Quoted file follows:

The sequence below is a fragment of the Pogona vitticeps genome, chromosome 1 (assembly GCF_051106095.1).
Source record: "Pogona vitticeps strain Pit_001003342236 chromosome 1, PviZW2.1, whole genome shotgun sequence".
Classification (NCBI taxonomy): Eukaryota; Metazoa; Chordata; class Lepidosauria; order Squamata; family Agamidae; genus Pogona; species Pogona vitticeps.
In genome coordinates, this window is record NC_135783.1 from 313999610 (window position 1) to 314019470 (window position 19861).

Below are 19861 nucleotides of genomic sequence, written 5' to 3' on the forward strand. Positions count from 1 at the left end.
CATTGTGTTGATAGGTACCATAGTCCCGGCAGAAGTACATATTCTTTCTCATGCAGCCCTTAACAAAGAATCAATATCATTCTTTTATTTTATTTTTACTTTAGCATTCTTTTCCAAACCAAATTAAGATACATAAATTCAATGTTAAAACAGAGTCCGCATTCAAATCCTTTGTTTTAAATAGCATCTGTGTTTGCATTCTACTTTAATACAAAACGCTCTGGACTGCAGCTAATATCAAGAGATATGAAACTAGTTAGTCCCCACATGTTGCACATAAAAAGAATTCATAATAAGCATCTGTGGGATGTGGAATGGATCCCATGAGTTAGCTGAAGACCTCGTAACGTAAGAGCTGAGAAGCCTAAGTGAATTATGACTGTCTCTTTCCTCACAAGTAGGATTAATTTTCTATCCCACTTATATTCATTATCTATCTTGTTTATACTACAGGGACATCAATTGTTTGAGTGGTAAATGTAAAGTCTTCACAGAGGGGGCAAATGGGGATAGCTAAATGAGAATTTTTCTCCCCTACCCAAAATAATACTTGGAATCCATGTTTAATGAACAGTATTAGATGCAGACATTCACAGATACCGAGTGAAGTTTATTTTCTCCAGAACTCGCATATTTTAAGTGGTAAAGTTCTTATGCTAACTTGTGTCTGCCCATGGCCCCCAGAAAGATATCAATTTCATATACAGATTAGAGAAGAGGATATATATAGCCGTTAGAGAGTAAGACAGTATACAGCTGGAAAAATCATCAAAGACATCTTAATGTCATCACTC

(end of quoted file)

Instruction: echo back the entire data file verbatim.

The sequence below is a fragment of the Pogona vitticeps genome, chromosome 1 (assembly GCF_051106095.1).
Source record: "Pogona vitticeps strain Pit_001003342236 chromosome 1, PviZW2.1, whole genome shotgun sequence".
Classification (NCBI taxonomy): Eukaryota; Metazoa; Chordata; class Lepidosauria; order Squamata; family Agamidae; genus Pogona; species Pogona vitticeps.
In genome coordinates, this window is record NC_135783.1 from 313999610 (window position 1) to 314019470 (window position 19861).

Below are 19861 nucleotides of genomic sequence, written 5' to 3' on the forward strand. Positions count from 1 at the left end.
CATTGTGTTGATAGGTACCATAGTCCCGGCAGAAGTACATATTCTTTCTCATGCAGCCCTTAACAAAGAATCAATATCATTCTTTTATTTTATTTTTACTTTAGCATTCTTTTCCAAACCAAATTAAGATACATAAATTCAATGTTAAAACAGAGTCCGCATTCAAATCCTTTGTTTTAAATAGCATCTGTGTTTGCATTCTACTTTAATACAAAACGCTCTGGACTGCAGCTAATATCAAGAGATATGAAACTAGTTAGTCCCCACATGTTGCACATAAAAAGAATTCATAATAAGCATCTGTGGGATGTGGAATGGATCCCATGAGTTAGCTGAAGACCTCGTAACGTAAGAGCTGAGAAGCCTAAGTGAATTATGACTGTCTCTTTCCTCACAAGTAGGATTAATTTTCTATCCCACTTATATTCATTATCTATCTTGTTTATACTACAGGGACATCAATTGTTTGAGTGGTAAATGTAAAGTCTTCACAGAGGGGGCAAATGGGGATAGCTAAATGAGAATTTTTCTCCCCTACCCAAAATAATACTTGGAATCCATGTTTAATGAACAGTATTAGATGCAGACATTCACAGATACCGAGTGAAGTTTATTTTCTCCAGAACTCGCATATTTTAAGTGGTAAAGTTCTTATGCTAACTTGTGTCTGCCCATGGCCCCCAGAAAGATATCAATTTCATATACAGATTAGAGAAGAGGATATATATAGCCGTTAGAGAGTAAGACAGTATACAGCTGGAAAAATCATCAAAGACATCTTAATGTCATCACTC